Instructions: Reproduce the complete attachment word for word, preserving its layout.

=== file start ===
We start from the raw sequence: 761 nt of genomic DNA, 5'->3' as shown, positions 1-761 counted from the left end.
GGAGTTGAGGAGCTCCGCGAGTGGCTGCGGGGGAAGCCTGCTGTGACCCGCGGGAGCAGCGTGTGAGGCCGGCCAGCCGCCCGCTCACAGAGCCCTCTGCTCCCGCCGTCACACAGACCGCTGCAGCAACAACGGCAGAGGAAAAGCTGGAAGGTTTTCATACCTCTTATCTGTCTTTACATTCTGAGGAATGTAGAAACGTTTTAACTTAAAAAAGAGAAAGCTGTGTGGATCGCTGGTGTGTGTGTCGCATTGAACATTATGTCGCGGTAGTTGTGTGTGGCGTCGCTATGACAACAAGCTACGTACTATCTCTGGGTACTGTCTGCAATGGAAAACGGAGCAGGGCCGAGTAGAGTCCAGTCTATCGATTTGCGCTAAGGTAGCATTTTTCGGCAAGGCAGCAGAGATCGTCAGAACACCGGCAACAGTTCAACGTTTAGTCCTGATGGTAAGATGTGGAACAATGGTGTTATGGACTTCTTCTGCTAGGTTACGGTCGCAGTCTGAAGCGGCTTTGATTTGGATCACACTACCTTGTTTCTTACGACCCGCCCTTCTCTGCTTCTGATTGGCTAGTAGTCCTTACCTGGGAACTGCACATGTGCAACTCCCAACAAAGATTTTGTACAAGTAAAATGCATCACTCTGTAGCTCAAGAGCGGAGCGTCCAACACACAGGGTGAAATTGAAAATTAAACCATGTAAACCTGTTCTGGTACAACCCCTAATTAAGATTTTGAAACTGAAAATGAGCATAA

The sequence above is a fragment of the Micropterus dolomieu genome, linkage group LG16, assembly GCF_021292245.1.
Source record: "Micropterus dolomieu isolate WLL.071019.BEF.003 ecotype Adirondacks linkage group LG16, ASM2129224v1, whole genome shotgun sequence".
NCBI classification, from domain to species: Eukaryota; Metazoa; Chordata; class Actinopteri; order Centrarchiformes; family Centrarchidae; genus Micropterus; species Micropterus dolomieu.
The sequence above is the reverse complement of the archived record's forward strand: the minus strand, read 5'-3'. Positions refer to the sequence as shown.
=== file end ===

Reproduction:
We start from the raw sequence: 761 nt of genomic DNA, 5'->3' as shown, positions 1-761 counted from the left end.
GGAGTTGAGGAGCTCCGCGAGTGGCTGCGGGGGAAGCCTGCTGTGACCCGCGGGAGCAGCGTGTGAGGCCGGCCAGCCGCCCGCTCACAGAGCCCTCTGCTCCCGCCGTCACACAGACCGCTGCAGCAACAACGGCAGAGGAAAAGCTGGAAGGTTTTCATACCTCTTATCTGTCTTTACATTCTGAGGAATGTAGAAACGTTTTAACTTAAAAAAGAGAAAGCTGTGTGGATCGCTGGTGTGTGTGTCGCATTGAACATTATGTCGCGGTAGTTGTGTGTGGCGTCGCTATGACAACAAGCTACGTACTATCTCTGGGTACTGTCTGCAATGGAAAACGGAGCAGGGCCGAGTAGAGTCCAGTCTATCGATTTGCGCTAAGGTAGCATTTTTCGGCAAGGCAGCAGAGATCGTCAGAACACCGGCAACAGTTCAACGTTTAGTCCTGATGGTAAGATGTGGAACAATGGTGTTATGGACTTCTTCTGCTAGGTTACGGTCGCAGTCTGAAGCGGCTTTGATTTGGATCACACTACCTTGTTTCTTACGACCCGCCCTTCTCTGCTTCTGATTGGCTAGTAGTCCTTACCTGGGAACTGCACATGTGCAACTCCCAACAAAGATTTTGTACAAGTAAAATGCATCACTCTGTAGCTCAAGAGCGGAGCGTCCAACACACAGGGTGAAATTGAAAATTAAACCATGTAAACCTGTTCTGGTACAACCCCTAATTAAGATTTTGAAACTGAAAATGAGCATAA

The sequence above is a fragment of the Micropterus dolomieu genome, linkage group LG16, assembly GCF_021292245.1.
Source record: "Micropterus dolomieu isolate WLL.071019.BEF.003 ecotype Adirondacks linkage group LG16, ASM2129224v1, whole genome shotgun sequence".
NCBI classification, from domain to species: Eukaryota; Metazoa; Chordata; class Actinopteri; order Centrarchiformes; family Centrarchidae; genus Micropterus; species Micropterus dolomieu.
The sequence above is the reverse complement of the archived record's forward strand: the minus strand, read 5'-3'. Positions refer to the sequence as shown.